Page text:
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February 9, 2011

With ruling, panel to seek new slots bidders for city

A judge has cleared the way for the state slots commission to seek proposals for companies to build and manage the casino approved for Baltimore.

Baltimore Circuit Court Judge John Phillip Miller ruled that a Canadian developer had no claim on the land off of Russell Street that the city selected as a site for the slots parlor.

The Baltimore City Entertainment Group, led by Toronto developer Michael Moldenhauer, had sought $100 million in damages after the city revoked the group’s right to develop the property. The city, which cut ties with Moldenhauer after the state commission rejected his group’s application for a slots license, had asked the judge to end the deal.

Moldenhauer’s group was the only applicant for a the Baltimore slots license.

While Miller did not grant the city's request to dismiss the group’s lawsuit in its entirety, he granted several of the city's motions, and ruled that “the City is, and remains, the only titleholder to the real property.”

The city is “free and clear from any claims by BCEG under its contracts” and “there exists no cloud upon the title of the property,” Miller wrote in his opinion this week.

The Baltimore City Entertainment Group characterized the ruling as a victory, because Miller is allowing the case to proceed to the discovery process.

“We are very pleased with this ruling,” Moldenhauer said in a statement. “We are confident that our breach of contract suit as it goes forward will show that the city needs to let us build our project.”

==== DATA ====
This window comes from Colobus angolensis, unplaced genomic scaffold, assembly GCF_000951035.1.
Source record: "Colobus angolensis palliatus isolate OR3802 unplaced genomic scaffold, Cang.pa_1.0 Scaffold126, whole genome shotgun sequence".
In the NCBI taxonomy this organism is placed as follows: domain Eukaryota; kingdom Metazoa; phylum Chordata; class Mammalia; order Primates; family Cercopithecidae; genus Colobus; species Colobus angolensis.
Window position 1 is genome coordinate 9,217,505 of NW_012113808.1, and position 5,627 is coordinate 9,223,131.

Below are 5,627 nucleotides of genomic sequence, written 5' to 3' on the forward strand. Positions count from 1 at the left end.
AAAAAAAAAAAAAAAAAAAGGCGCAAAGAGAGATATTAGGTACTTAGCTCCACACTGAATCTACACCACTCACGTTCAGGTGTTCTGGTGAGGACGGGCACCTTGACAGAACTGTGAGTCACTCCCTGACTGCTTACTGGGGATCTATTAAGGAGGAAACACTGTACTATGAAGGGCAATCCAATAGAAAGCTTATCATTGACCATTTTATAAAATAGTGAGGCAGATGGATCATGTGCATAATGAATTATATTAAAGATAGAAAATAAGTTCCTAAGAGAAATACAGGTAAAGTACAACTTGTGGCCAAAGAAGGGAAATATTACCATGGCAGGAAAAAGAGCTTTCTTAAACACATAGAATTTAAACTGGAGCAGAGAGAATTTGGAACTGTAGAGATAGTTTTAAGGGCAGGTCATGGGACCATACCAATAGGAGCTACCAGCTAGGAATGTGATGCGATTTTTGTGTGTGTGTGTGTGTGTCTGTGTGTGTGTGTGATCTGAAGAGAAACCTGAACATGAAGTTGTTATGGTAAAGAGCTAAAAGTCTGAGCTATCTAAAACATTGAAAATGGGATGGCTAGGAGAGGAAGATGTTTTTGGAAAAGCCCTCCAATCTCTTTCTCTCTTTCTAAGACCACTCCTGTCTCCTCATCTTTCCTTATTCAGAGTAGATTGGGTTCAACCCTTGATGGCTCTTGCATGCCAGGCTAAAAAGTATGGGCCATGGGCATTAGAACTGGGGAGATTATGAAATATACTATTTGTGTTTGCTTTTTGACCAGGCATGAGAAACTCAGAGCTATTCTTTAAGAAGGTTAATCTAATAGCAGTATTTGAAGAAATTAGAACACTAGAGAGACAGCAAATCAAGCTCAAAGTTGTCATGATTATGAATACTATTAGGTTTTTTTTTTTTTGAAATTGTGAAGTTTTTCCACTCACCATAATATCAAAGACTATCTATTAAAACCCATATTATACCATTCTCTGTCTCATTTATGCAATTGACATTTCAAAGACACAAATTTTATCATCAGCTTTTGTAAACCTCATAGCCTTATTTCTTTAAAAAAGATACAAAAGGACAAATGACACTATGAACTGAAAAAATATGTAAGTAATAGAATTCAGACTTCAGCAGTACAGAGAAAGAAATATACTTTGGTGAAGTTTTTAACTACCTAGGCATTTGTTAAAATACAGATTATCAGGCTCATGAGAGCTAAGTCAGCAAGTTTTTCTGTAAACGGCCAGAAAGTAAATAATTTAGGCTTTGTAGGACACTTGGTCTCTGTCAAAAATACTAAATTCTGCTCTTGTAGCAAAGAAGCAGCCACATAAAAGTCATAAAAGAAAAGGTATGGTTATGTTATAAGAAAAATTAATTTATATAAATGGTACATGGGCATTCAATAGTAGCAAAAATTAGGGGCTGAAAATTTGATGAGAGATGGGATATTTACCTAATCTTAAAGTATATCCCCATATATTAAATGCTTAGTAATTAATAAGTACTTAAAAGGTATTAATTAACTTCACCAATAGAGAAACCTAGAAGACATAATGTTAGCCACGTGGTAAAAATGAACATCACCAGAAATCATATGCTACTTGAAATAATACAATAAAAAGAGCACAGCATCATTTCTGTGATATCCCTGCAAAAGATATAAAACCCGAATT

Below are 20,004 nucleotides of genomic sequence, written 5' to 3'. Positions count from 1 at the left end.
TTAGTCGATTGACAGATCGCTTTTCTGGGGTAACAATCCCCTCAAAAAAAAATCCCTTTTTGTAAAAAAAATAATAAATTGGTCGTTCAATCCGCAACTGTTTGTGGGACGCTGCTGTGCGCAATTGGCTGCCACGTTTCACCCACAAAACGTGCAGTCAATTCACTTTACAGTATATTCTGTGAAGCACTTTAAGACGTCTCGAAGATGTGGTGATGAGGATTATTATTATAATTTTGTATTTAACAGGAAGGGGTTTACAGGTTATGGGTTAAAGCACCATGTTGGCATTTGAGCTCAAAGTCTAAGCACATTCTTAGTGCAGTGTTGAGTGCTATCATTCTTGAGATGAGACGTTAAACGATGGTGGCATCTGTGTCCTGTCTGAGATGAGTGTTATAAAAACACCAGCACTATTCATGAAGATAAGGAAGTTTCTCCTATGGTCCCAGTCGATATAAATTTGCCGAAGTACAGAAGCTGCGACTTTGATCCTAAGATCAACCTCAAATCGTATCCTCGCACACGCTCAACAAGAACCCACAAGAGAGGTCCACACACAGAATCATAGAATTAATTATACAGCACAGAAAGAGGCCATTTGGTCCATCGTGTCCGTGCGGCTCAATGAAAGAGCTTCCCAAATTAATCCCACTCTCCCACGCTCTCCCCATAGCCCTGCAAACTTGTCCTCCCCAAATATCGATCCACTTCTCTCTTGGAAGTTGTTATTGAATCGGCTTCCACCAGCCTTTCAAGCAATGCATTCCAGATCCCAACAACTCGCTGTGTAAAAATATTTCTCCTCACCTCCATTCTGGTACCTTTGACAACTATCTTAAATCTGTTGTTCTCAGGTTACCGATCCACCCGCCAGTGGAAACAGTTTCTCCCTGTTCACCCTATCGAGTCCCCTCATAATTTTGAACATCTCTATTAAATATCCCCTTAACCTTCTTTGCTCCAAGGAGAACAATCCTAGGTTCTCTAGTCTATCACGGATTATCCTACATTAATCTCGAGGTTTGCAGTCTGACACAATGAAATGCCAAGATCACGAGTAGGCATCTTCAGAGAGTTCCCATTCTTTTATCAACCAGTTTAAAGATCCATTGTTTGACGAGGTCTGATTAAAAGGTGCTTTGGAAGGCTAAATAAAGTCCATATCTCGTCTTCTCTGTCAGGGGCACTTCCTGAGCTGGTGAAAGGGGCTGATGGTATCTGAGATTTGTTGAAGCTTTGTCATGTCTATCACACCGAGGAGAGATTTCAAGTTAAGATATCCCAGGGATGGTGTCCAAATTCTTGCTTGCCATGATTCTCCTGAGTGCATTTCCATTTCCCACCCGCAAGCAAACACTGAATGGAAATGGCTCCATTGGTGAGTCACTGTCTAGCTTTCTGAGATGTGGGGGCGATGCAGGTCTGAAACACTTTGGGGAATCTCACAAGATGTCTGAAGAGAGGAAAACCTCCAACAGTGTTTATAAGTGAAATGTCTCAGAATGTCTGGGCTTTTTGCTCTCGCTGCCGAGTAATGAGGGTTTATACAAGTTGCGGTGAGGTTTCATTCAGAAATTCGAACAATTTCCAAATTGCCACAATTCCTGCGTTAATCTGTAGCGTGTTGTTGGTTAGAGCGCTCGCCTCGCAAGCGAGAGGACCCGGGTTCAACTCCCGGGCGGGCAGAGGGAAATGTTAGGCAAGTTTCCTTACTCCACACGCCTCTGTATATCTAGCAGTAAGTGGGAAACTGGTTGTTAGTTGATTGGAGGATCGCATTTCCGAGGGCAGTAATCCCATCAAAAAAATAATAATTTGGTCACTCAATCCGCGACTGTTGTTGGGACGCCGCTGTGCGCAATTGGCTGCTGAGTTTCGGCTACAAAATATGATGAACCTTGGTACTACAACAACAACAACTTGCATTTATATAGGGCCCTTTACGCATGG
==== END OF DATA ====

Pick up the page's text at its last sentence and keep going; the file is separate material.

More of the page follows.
City solicitor George Nilson, meanwhile, said the victory is the city’s.

State slots commission chair Donald Fry said he hoped to issue a new request for proposals for the casino within the next two months.

“This certainly moves us another step forward but there other details we need to work out,” Fry said.

Posted by Julie Scharper at 4:36 PM | | Comments (2)
Categories: City Hall, Law and Courts, Slots


judges ruling yesterday

For review

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About the bloggers
Annie Linskey covers state politics and government for The Baltimore Sun. Previously, as a City Hall reporter, she wrote about the corruption trial of Mayor Sheila Dixon and kept a close eye on city spending. Originally from Connecticut, Annie has also lived in Phnom Penh, Cambodia, where she reported on war crimes tribunals and landmines. She lives in Canton.

John Fritze has covered politics and government at the local, state and federal levels for more than a decade and is now The Baltimore Sun’s Washington correspondent. He previously wrote about Congress for USA TODAY, where he led coverage of the health care overhaul debate and the 2010 election. A native of Albany, N.Y., he currently lives in Montgomery County.

Julie Scharper covers City Hall and Baltimore politics. A native of Baltimore County, she graduated from The Johns Hopkins University in 2001 and spent two years teaching in Honduras before joining The Baltimore Sun. She has followed the Amish community of Nickel Mines, Pa., in the year after a schoolhouse massacre, reported on courts and crime in Anne Arundel County, and chronicled the unique personalities and places of Baltimore City and its surrounding counties.
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